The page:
South Africa's World Cup-winning captain, sidelined since undergoing minor knee surgery during the summer, is guaranteed a Springbok-sized welcome. Saracens confidently expect a crowd of 16,000 plus for their set-to with Martin Johnson's pacesetting Tigers, a sure sign of the growing discrepancy between the haves and have-nots of the Premiership.
The big boys are doing quite nicely, thank you; Leicester's average gate is up around the 13,000 mark while Sarries, Richmond, Bath and Gloucester also report encouraging levels of interest. Sadly, business is nowhere near as brisk elsewhere. London Scottish, West Hartlepool, Sale and, alarmingly for Chris Wright and his bank account, Wasps, are pulling in less than 3,000 a time. There are growing indications that Wright is thinking long and hard about the financial viability of keeping the 1997 champions at Loftus Road.
Bedford, another top flight club struggling to stay afloat in a sea of economic hardship, were sending out more upbeat signals yesterday. Officials refused to divulge details of Tuesday's meeting between Frank Warren, the owner, and Geoff Cooke, a transparently unsettled chief executive - indeed, they declined to discuss any internal matters whatsoever - but Rudi Straeuli and his charges were hopeful that, unlike last month, their salary cheques would be paid on time.
Ironically, given his inspirational performance against Leicester at Goldington Road on Saturday, Straeuli has stepped down from the side for the weekend visit to Bath. Problems at scrum-half have prompted a recall for the New Zealander Simon Crabb and with Alistair Murdoch, an Australian, well nigh undroppable in midfield, the overseas player slots are used up. James Cockle, once on Bath's books as a promising loose forward, replaces Straeuli at No 8.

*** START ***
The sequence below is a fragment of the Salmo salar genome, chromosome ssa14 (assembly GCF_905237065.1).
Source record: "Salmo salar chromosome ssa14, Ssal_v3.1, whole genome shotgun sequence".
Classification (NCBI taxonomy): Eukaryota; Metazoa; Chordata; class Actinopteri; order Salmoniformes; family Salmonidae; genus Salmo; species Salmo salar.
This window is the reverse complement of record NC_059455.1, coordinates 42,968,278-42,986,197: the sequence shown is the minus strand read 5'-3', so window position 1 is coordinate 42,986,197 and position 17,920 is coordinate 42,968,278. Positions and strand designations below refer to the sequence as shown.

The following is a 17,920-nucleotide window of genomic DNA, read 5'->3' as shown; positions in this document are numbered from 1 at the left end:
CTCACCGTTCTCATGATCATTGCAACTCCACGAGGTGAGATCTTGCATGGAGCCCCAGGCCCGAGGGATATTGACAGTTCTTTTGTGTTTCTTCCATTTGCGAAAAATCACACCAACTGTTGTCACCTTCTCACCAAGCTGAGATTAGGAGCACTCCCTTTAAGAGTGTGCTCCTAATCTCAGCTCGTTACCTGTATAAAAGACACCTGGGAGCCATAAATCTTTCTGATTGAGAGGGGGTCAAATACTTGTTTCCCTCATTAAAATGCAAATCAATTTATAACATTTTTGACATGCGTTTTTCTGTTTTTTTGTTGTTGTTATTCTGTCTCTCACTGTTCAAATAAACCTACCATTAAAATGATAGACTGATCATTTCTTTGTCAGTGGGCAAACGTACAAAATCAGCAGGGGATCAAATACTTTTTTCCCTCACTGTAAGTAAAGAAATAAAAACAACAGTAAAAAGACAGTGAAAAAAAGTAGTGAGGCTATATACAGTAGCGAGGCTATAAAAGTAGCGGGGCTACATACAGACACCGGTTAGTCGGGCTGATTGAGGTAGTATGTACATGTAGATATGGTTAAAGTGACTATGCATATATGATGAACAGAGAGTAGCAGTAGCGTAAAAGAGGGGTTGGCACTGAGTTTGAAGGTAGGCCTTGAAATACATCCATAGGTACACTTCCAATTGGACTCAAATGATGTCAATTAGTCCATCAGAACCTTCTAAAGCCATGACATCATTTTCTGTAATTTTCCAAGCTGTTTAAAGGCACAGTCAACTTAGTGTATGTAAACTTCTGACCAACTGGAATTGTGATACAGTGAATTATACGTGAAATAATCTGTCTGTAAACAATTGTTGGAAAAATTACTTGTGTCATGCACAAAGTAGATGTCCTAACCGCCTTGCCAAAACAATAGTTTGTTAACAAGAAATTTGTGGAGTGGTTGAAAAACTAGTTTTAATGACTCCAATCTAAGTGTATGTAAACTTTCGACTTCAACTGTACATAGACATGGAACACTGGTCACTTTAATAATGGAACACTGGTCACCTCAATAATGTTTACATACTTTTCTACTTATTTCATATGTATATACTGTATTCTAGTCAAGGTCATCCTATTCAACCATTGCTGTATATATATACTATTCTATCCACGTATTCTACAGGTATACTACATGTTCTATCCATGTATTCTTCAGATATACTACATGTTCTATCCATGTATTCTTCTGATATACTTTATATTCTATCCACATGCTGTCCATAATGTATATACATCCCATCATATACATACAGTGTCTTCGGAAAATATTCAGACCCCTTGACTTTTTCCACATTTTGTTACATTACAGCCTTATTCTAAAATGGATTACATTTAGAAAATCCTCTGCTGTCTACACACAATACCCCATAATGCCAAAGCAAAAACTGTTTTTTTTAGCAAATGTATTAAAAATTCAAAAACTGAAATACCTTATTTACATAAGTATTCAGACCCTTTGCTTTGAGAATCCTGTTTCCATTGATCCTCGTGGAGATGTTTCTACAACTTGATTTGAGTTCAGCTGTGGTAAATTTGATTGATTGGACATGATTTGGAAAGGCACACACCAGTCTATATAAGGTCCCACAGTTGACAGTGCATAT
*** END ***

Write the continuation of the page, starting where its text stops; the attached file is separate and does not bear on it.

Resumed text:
Overseas registration rules are a thing of the past for Patricio Noriega, however. The 26-year-old Argentinian prop, one of the great modern day scrummagers and an undoubted star of the last World Cup, has completed a three-year residency in Australia and will almost certainly visit England and France with the Wallabies in November.
Noriega was capped 22 times by the Pumas before settling in Canberra and agreeing Super 12 terms with the ACT Brumbies. In the likely event of his forcing a place in the Australian Test side - Rod Macqueen, the national coach, welcomed him on board yesterday by describing him as "unique" - he will emulate another supreme Argentinian prop, Enrique Rodriguez, who anchored the Wallaby scrum during their Grand Slam tour of Britain and Ireland in 1984.
Meanwhile, Macqueen has persuaded the Wallaby captain, John Eales, to sit out the forthcoming domestic interstate series involving the Brumbies, the Queensland Reds and the New South Wales Waratahs. Eales will rest up before leading his country on the short tour of Europe and said yesterday: "The Test against England will be totally different to the one we played in Brisbane in June, when we won 76-0. They've brought back their big names and that will make it hard." Well, harder at least.